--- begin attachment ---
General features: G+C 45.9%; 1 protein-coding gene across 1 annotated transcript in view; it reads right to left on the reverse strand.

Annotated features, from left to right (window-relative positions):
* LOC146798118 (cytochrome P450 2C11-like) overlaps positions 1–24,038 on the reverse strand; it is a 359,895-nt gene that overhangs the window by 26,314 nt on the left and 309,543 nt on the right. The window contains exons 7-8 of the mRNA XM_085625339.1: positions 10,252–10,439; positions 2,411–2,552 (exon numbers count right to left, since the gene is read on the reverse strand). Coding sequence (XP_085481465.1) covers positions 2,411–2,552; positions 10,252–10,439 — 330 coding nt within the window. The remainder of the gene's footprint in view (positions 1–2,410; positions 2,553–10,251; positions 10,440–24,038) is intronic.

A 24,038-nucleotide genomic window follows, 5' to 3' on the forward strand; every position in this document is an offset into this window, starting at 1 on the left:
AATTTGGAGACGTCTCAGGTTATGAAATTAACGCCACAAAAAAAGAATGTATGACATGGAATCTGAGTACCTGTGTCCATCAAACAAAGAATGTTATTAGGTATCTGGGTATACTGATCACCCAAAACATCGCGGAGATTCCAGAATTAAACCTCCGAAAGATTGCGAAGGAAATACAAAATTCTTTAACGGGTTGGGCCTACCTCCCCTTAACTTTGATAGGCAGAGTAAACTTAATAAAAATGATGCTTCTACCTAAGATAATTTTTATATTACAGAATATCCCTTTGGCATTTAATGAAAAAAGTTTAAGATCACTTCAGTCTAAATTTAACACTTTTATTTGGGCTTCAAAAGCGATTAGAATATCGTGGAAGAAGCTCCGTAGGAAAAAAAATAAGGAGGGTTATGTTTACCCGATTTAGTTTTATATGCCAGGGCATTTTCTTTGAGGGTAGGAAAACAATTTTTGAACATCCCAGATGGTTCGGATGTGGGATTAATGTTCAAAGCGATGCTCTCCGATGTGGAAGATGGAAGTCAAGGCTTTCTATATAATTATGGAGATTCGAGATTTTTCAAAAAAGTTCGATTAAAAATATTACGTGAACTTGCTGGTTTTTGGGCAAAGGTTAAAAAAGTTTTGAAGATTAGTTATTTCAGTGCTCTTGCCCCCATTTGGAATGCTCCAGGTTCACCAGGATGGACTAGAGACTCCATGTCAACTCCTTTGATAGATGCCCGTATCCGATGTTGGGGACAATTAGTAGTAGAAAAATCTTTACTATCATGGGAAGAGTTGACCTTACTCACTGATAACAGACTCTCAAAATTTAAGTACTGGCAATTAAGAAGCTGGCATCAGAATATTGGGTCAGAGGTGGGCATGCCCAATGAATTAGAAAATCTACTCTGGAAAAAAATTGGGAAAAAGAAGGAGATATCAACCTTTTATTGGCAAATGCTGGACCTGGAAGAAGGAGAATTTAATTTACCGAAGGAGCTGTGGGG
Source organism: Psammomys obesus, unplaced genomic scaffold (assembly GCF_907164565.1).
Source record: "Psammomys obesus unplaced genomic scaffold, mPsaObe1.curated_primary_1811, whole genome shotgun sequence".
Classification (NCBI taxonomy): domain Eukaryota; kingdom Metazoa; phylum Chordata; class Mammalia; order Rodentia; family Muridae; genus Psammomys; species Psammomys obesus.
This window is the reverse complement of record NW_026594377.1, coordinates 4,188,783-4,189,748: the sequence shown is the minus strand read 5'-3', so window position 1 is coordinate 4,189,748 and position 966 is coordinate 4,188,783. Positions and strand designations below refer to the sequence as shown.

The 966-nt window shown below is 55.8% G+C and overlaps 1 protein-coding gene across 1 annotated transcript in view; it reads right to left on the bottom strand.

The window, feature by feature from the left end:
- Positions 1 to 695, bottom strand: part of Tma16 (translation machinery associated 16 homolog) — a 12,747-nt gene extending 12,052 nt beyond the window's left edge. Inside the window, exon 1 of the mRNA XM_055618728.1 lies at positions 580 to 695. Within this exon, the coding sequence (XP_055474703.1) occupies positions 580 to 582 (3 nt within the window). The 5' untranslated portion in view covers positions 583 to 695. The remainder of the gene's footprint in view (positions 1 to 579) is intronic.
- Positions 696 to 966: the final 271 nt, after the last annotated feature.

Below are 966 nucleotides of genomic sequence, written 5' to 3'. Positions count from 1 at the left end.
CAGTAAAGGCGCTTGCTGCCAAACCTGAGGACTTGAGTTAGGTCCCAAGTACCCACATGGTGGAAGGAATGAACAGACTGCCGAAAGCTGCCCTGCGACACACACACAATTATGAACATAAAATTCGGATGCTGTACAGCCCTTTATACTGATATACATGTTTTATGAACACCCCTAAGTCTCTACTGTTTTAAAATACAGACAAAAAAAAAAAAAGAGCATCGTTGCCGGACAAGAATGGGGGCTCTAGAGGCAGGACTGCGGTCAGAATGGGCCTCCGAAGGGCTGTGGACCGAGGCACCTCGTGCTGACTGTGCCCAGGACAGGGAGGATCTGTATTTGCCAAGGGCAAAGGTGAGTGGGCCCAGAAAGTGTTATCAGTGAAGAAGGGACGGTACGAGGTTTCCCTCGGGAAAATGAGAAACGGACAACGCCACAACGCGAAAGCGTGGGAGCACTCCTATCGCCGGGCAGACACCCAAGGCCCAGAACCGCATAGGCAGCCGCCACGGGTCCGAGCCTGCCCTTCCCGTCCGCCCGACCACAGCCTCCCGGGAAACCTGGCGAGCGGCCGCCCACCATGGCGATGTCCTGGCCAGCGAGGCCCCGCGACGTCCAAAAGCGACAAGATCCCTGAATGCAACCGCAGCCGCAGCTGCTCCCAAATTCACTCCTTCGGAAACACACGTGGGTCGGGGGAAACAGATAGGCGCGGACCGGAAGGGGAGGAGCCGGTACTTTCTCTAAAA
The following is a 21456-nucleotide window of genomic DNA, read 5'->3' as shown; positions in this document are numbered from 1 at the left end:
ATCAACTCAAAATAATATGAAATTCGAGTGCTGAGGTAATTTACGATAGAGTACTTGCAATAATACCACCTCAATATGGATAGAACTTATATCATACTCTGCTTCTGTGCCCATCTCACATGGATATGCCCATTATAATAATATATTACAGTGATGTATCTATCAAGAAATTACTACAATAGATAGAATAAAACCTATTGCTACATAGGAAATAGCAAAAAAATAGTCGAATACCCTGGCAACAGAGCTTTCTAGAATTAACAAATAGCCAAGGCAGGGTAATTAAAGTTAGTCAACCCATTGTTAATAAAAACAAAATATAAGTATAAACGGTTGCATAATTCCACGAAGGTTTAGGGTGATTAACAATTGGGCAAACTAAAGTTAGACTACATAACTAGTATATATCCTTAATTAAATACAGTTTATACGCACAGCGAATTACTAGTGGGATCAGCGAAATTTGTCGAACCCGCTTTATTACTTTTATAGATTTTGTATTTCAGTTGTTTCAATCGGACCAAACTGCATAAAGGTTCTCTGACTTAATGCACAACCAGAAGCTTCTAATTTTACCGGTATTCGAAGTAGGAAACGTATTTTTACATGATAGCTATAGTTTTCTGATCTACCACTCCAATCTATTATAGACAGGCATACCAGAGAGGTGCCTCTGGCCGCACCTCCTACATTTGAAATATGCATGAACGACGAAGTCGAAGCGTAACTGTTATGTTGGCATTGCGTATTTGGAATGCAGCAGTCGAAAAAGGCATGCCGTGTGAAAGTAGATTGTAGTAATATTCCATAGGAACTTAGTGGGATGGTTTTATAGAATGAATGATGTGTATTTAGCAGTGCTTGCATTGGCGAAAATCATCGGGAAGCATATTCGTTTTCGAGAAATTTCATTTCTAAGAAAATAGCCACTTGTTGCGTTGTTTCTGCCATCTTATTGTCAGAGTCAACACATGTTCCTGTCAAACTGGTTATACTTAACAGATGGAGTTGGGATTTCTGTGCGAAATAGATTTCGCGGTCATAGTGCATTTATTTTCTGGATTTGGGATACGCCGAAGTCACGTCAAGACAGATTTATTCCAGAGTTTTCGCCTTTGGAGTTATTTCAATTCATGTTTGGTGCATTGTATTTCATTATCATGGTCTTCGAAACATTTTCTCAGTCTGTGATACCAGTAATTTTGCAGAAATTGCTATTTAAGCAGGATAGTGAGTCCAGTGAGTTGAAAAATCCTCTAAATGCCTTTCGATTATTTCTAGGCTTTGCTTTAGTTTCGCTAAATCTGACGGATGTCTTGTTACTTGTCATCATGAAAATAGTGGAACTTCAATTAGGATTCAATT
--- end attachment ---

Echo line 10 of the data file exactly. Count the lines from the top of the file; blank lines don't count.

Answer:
The 966-nt window shown below is 55.8% G+C and overlaps 1 protein-coding gene across 1 annotated transcript in view; it reads right to left on the bottom strand.